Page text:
A sandwich ELISA was developed to allow specific quantitation of rhC2 during purification. The wells of a 96-well Nunc Immuno plate (Nalge Nunc International, Rochester, NY) were coated with 100 μl of 1 μg/ml anti-human C2 goat polyclonal antibody (R&D systems, Minneapolis, MN) in 50 mM sodium bicarbonate, pH 9.6. The plate was sealed and incubated overnight at RT. The next morning the wells were washed 3 times with ELISA Wash Buffer (0.1% Tween-20 in PBS), then 300 μl of Blocking Buffer (PBS, 0.05% Tween-20, 2% BSA) were added to each well and the plate was incubated for 1 hour at 37°C. Following the incubation, blocking buffer was removed, 100 μl volume of samples and standards (pre-diluted in blocking buffer) were added to the plate, and the plate was incubated for 1 hour at 37°C. Following incubation, the plate was washed as described above, the secondary antibody, a mouse anti-human C2 monoclonal antibody (Abcam, Cambridge, MA), was added to all wells at a final concentration of 1 μg/mL (100 μl per well) and the plate was incubated for 1 hour at 37°C then washed. After washing, 100 μl of 100 ng/ml of HRP-conjugated anti-mouse antibody (Promega, Madison, WI) was added to each well and the plate was incubated for 1 hour at 37°C then washed. Finally, 100 μl of the complete Peroxidase EIA Substrate Kit (BioRad, Hercules, CA) was added to each well and the plate incubated for 20 min at 37°C. The reaction was stopped by adding 100 μl of 2 N H2SO4 to each well and the plate was read at 450 nm on a Molecular Devices plate reader equipped with SoftMax Pro software. The standard curve had a dynamic range from 200 ng/ml to 3 ng/ml prepared by serially diluting C2 purified from human serum (R&D systems, Minneapolis, MN).
rhC2 and purified C2 from human plasma at a concentration of 25 μg/ml and 50 μg/ml, respectively were incubated with active C1s for 1 h at 37°C in veronal buffered saline with 0.15 mM Ca2+ and 0.5 mM Mg2+ (VBSCaMg) at a concentration of 70 μg/ml to induce complete cleavage of C2. C1s was produced and purified as described by Arlaud G.J. et al, . The proteins were then analyzed by SDS-PAGE using NuPAGE® 4-12% Bis-Tris Gel, NuPAGE MES SDS running buffer (Invitrogen Carlsbad, CA) and visualized by Coomassie staining (Bio-Rad, Hercules, CA).
The activity of purified rhC2 was determined using the Total Complement (3-pathway) ELISA (Alpco, Salem, NH) according to manufacturer instructions. Pooled human serum that had been stripped of C2 by affinity purification (EMD BioSciences, San Diego, CA) was reconstituted with various concentrations of rhC2 and tested. The functional activity of rhC2 was also analyzed by hemolysis in gel assays that detect deficiencies in the classical and alternative pathways of complement activation as well as deficiencies in the terminal sequence. In the classical pathway assay antibody-coated sheep red blood cells were suspended in 0.6% agarose (SeaKemR ME agarose, Cambrex BioScience Rockland Inc., Rockland, ME) in the presence of Ca2+ and Mg2+. Guinea pig erythrocytes in the presence of Mg2+ and EGTA were used similarly in the assay for the alternative pathway. Samples were added to holes punched in the agarose in 5 μl volumes and allowed to diffuse into the agar in moist atmosphere at 4°C for 18 hours and then at 37°C for 2 hours for the lytic reaction to proceed .
Streptococcus pneumoniae 23F, obtained from Statens Serum Institut (Copenhagen, Denmark) were cultured on blood agar plates and then grown in Todd-Hewitt broth until log-phase was reached. The bacteria were harvested, washed in 0.15 M NaCl and killed by adding 0.8% glutaraldehyde in 0.15 M NaCl for 20 min. The killed bacteria were stored in small aliquots at -80°C until use. To measure C3 deposition on the bacteria, serum (100 μl), diluted 1/20 in VBSCaMg, was added to 2.5 μl bacteria and incubated for 30 min at 37°C with continuous agitation. The incubation was stopped by adding 500 μl of ice-cold VBSCaMg. The bacteria were washed (centrifugation 2,880 × g, 15 min) and then 100 μl of anti-C3d (Quidel, Santa Clara, CA), diluted 1/100 in VBSCaMg was added followed by an incubation at 4°C for 30 min. After the incubation the bacteria were washed and resuspended in 100 μl VBSCaMg and 5 μl FITC-conjugated polyclonal F(ab')2 rabbit anti-mouse immunoglobulins (DakoCytomation, Glostrup, Denmark) was added. The tubes were then incubated for 30 min at 4°C. Prior to analysis by flow cytometry (Epics XL-MCL Beckman-Coulter, Fullerton, CA), the bacteria were washed once and resuspended in 500 μl VBSCaMg.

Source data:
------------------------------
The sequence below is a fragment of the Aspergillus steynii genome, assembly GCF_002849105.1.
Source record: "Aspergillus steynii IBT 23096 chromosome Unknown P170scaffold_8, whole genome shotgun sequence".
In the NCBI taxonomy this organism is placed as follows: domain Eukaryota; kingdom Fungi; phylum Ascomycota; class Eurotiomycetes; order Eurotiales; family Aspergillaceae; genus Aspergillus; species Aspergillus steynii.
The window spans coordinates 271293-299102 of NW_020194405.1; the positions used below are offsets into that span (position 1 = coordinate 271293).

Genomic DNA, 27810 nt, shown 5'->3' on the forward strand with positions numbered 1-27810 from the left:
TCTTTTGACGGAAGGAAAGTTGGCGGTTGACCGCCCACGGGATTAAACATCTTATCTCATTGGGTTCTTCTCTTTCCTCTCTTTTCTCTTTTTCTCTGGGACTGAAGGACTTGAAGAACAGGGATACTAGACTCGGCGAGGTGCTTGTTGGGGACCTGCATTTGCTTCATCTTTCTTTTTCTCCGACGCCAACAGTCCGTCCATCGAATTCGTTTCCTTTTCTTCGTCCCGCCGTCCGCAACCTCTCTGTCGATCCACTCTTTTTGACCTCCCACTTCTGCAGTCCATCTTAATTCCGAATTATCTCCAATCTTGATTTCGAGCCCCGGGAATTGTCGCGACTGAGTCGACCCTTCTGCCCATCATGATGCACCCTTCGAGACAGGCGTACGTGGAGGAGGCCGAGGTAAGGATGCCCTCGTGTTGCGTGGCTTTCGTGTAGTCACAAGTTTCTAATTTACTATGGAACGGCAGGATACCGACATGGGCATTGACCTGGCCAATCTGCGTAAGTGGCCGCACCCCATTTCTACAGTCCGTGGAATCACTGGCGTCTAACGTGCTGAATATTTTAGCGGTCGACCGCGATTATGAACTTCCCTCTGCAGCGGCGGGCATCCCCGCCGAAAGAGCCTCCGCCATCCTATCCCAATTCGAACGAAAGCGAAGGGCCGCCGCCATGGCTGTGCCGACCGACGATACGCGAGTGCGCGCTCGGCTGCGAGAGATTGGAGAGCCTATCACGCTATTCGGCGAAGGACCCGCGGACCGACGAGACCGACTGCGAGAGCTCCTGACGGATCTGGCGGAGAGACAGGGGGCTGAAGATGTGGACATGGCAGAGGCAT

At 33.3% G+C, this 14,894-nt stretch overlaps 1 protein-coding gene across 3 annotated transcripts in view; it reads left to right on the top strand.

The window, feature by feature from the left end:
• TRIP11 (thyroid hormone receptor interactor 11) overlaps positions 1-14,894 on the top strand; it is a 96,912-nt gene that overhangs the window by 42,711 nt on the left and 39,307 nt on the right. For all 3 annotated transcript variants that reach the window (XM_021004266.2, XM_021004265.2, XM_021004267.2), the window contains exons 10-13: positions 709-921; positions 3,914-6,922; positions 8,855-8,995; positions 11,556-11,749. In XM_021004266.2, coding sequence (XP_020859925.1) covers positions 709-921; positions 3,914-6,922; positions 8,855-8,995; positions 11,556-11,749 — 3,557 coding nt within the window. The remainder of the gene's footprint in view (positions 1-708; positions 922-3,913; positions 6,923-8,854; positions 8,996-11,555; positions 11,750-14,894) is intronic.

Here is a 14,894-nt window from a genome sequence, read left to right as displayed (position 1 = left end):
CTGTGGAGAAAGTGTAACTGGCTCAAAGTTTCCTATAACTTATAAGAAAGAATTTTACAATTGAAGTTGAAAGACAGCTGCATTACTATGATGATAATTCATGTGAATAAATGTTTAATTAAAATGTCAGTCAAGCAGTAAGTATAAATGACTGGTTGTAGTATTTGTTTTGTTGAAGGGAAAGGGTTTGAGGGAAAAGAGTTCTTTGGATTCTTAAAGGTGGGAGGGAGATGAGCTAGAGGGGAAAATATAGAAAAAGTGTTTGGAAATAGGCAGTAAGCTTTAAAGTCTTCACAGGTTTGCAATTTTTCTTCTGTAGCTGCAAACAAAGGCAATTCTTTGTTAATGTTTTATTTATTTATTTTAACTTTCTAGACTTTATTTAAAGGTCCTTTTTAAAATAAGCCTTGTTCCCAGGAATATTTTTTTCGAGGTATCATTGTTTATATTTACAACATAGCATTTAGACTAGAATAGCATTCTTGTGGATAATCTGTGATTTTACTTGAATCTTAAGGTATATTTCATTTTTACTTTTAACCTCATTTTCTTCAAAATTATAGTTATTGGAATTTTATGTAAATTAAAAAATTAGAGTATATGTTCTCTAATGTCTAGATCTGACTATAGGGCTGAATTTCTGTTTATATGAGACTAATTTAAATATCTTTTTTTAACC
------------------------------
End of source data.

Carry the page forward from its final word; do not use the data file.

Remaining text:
Sera from 6 patients with homozygous C2 deficiency were used. Studies on the C2-deficient patients were approved by the Lund University Research Ethics Committee (LU 513-01) and written informed consent was obtained for each patient. The 6 individuals all had type I C2 deficiency as ascertained by DNA analysis, and had been reported earlier . MBL genotypes had also been determined as reported . Only one of these patients was homozygous for the wild-type variant of the structural MBL2 gene giving rise to high concentration of MBL and lectin pathway activity. The others were heterozygous for this allele and depending on promoter variants they showed lower concentrations of serum MBL to varying degrees.
SLE: systemic lupus erythematosus; C2: complement component C2; rhC2: recombinant human complement component C2; MBL: mannose-binding lectin; MASP: MBL-associated serine protease; MAC: membrane attack complex; MALS: multi angle static light scattering; SEC: size exclusion chromatography; DSC: differential light scattering; PNGase-F: Peptide N-glycosidase-F; MFI: mean fluorescence index.
PGVM wrote the manuscript, AOT, PGVM, LT, JLP, MWH, MFC conceived and designed the experiments, LCC, SA, CB, JG, KJZ, NS, JL produced rhC2 and tested in-vitro, AWN, DML, SMF, KL purified and analyzed rhC2, GJ, CL, BG, LT provided patients serum and performed experiments. All the authors read and approved the final manuscript.
We would like to thank our colleagues at Shire Human Genetic Therapies Inc., Kristin Davis, Kristen Meisner, Nicole Prince, Lisa M. Sturk and in particular Ann J. Barbier for her valuable intellectual contribution to this work.
Project funding was provided by Shire Human Genetic Therapies, Inc.